About automotive four-wheel steering systems

About automotive four-wheel steering systems

Four-wheel steering systems, also known as all-wheel steering systems, are used by automakers for different performance-oriented models and high-end vehicles. The system allows all four wheels of the vehicle to steer in the same or opposite direction at the same time. Conventional steering systems only allow the front wheels of the vehicle to steer while the rear wheels remain locked.

However, cars with four-wheel steering systems are different.

Basic Features of Four-Wheel Steering Systems
Also known as a four-wheel steering system, the use of a four-wheel steering system allows the front and rear wheels to turn in the same direction or in parallel at the same time.

Four-wheel steering vehicles do not require a lot of steering space as compared to conventional two-wheel steering vehicles. Four-wheel steering technology allows the vehicle to steer with a longer response time and maintain stability at high speeds.

Simply put, with this system, all four wheels can be turned either synchronously or in reverse, thus increasing the agility of the vehicle at both high and low speeds.

Types of Four-Wheel Steering Systems
There are two types of automobile steering wheels
There are two types of four-wheel steering systems for automobiles – passive and active.
There are two types of four-wheel steering systems – passive four-wheel steering and active four-wheel steering. Let’s review them in detail.

Passive four-wheel steering
In a wheel-based four-wheel steering system, the rear wheels are mechanically connected to the front wheels. This means that the front and rear wheels turn together, but at a smaller angle. The main purpose of this system is to improve the stability and maneuverability of the vehicle at high speeds.

At lower speeds, when the vehicle turns, the rear wheels turn slightly in the opposite direction to the front wheels. This reduces the turning radius of the vehicle and improves maneuverability. Passive four-wheel steering systems do not use sensors.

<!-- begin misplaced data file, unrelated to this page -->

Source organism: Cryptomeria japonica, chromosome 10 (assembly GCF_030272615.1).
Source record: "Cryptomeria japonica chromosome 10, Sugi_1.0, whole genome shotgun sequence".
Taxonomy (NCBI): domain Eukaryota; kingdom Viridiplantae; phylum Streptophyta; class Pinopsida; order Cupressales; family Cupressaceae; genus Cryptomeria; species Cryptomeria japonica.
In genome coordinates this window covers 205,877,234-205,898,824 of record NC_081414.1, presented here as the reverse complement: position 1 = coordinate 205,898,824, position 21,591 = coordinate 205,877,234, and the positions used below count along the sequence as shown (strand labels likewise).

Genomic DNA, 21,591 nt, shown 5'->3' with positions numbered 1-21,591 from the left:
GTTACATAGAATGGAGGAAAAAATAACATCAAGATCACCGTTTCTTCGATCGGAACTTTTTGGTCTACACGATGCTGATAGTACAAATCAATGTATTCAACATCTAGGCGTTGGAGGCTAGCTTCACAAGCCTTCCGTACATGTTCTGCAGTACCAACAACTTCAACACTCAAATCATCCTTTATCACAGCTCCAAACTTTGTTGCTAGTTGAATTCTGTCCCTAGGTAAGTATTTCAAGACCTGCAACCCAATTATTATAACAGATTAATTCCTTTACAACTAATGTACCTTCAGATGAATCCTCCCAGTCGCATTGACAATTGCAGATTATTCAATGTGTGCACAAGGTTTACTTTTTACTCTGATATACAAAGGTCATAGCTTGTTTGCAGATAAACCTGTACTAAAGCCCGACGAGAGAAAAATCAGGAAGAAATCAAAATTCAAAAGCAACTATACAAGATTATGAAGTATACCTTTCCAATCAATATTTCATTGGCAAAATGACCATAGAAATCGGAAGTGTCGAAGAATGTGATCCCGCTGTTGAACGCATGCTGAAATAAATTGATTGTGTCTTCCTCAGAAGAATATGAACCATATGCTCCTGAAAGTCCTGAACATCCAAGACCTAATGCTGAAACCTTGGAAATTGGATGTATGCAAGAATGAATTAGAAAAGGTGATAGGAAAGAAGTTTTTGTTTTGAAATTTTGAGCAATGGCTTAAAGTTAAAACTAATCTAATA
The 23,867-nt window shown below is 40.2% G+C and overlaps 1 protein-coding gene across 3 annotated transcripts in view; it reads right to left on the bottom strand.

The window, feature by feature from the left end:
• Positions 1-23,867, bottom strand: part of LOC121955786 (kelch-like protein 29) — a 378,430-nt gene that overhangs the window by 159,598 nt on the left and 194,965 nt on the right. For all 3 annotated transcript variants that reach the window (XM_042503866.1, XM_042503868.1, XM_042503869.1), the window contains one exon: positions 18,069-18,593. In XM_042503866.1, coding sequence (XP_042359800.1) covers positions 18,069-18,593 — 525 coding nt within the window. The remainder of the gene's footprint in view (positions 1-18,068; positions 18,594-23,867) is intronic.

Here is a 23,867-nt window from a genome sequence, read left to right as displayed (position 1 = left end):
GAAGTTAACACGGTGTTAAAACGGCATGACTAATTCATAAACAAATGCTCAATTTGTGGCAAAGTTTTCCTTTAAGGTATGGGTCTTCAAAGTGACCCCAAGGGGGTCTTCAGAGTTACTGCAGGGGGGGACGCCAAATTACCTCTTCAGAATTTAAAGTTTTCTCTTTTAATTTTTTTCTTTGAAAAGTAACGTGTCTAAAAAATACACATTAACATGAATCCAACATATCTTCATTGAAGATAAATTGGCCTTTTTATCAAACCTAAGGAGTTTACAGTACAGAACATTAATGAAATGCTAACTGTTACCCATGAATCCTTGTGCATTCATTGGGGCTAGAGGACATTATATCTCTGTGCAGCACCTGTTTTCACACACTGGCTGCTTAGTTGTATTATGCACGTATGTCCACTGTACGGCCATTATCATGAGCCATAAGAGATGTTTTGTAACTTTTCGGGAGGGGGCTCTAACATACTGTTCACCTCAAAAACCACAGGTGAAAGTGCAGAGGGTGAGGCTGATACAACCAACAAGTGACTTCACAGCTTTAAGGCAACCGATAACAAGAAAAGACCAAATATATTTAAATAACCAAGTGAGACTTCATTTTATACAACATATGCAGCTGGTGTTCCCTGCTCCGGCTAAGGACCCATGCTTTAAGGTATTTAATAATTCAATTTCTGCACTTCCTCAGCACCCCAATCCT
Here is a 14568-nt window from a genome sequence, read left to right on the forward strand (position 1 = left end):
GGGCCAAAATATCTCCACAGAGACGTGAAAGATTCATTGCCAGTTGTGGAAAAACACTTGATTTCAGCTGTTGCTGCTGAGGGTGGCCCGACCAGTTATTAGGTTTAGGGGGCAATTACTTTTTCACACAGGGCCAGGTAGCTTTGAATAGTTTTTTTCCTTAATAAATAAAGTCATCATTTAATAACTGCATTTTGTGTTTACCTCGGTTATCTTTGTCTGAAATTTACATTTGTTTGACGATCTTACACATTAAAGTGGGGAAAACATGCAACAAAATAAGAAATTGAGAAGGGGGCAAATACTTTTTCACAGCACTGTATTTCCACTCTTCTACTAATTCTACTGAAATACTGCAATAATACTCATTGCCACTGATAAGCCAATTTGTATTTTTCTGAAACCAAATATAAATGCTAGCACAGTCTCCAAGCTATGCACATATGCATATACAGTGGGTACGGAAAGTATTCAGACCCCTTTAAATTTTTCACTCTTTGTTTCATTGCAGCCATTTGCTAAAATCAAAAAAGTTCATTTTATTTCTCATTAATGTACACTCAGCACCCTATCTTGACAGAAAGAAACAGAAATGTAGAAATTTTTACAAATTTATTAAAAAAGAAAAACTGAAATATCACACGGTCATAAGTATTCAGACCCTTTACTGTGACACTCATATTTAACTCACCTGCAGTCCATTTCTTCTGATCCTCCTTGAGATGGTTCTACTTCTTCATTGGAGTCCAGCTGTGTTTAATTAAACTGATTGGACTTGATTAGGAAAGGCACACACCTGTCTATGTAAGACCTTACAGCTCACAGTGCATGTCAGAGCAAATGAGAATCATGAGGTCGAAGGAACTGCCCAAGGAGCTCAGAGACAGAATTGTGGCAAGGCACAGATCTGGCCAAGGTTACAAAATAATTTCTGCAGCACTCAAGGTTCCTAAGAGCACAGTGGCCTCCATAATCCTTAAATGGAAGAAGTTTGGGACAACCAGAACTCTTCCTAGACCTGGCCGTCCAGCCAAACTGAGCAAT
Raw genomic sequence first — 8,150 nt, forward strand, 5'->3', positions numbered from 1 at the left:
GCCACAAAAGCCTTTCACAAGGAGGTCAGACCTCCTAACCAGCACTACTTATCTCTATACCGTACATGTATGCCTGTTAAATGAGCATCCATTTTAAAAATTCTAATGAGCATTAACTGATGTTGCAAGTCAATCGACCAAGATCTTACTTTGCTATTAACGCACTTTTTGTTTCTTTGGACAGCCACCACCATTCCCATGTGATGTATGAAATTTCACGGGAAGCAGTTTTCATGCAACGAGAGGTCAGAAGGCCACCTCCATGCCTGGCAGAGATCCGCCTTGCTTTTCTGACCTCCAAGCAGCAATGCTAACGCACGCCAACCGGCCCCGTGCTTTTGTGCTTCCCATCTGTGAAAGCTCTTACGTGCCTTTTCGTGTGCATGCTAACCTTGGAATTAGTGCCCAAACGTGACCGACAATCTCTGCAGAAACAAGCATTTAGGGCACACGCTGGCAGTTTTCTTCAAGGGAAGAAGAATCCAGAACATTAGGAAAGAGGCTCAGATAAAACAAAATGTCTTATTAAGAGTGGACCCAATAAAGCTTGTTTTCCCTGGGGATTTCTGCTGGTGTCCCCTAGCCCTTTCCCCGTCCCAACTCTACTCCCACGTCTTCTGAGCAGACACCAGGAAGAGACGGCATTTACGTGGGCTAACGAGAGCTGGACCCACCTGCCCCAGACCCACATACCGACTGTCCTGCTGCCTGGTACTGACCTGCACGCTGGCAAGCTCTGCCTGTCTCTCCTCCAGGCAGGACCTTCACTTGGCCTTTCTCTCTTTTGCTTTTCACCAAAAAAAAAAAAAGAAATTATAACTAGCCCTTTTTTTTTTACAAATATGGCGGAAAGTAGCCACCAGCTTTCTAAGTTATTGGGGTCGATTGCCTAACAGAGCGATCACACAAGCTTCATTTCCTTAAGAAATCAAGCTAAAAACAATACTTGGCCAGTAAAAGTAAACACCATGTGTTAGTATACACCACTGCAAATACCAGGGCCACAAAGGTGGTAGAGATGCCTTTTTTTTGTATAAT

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Active Four-Wheel Steering
Active four-wheel steering systems use sensors to monitor different factors, including vehicle speed and steering angle.

Active four-wheel steering systems use an electronic or hydraulic system to control the movement of the rear wheels, rather than relying on the front wheels. This allows the rear wheels to steer in the same direction as the front wheels, resulting in clearer steering handling and low-speed maneuverability of the vehicle.

On the other hand, when the vehicle is traveling at higher speeds, the rear wheels steer in the opposite direction of the front wheels, thereby improving stability and safety in lane changes.

Stages of four-wheel steering
Four-wheel steering works on the basis of three phases
The four-wheel steering system is divided into three stages
The four-wheel steering wheel operates in three phases: negative, positive and neutral.

Negative Phase
In negative phase, the front and rear wheels move in different directions. When the two axles move in opposite directions, the bending radius decreases. As a result, the car requires less space to park, which is very beneficial in places where traffic and parking are a problem.

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Neutral stage
In this stage, only the front wheels turn to the right or left and the rear wheels remain straight or neutral. This is the medium speed drive used in conventional cars.

Forward Stage
In the forward phase, the rear and front wheels move in the same direction. This movement of the front and rear axles helps the 4W car to change lanes easily while driving on the highway. During this phase, the vehicle usually travels at higher speeds for better maneuverability and agility.

Benefits of 4WD
Four-wheel drive has many benefits for automobiles
Four-wheel steering provides more agility, handling and maneuverability
There are many benefits of four-wheel steering. Some of these include

Better maneuverability
Four-wheel steering reduces the turning radius of the vehicle. This makes driving in tight places, such as parking lots or urban environments, easier. The rear wheels steer in the opposite direction of the front wheels, which improves maneuverability and makes parking and turning around easier. For example, General Motors’ Hummer electric vehicle uses four-wheel steering to improve maneuverability.

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Improved Stability
A four-wheel steering system improves stability at high speeds. The rear wheels steer in a slightly opposite direction to the front wheels, providing better stability and control when changing lanes or turning. In short, this reduces the risk of oversteer and improves the overall dynamics of the vehicle. Honda Fun Fact: Some of their cars use four-wheel steering.

Improved Handling
Four-wheel steering (or 4WD) improves a vehicle’s handling by actively adjusting the angle of the rear wheels. This makes the vehicle more responsive to steering inputs and more precise and agile when driving. The improved handling of a 4WS vehicle is noticeable when driving or maneuvering the vehicle at high speeds.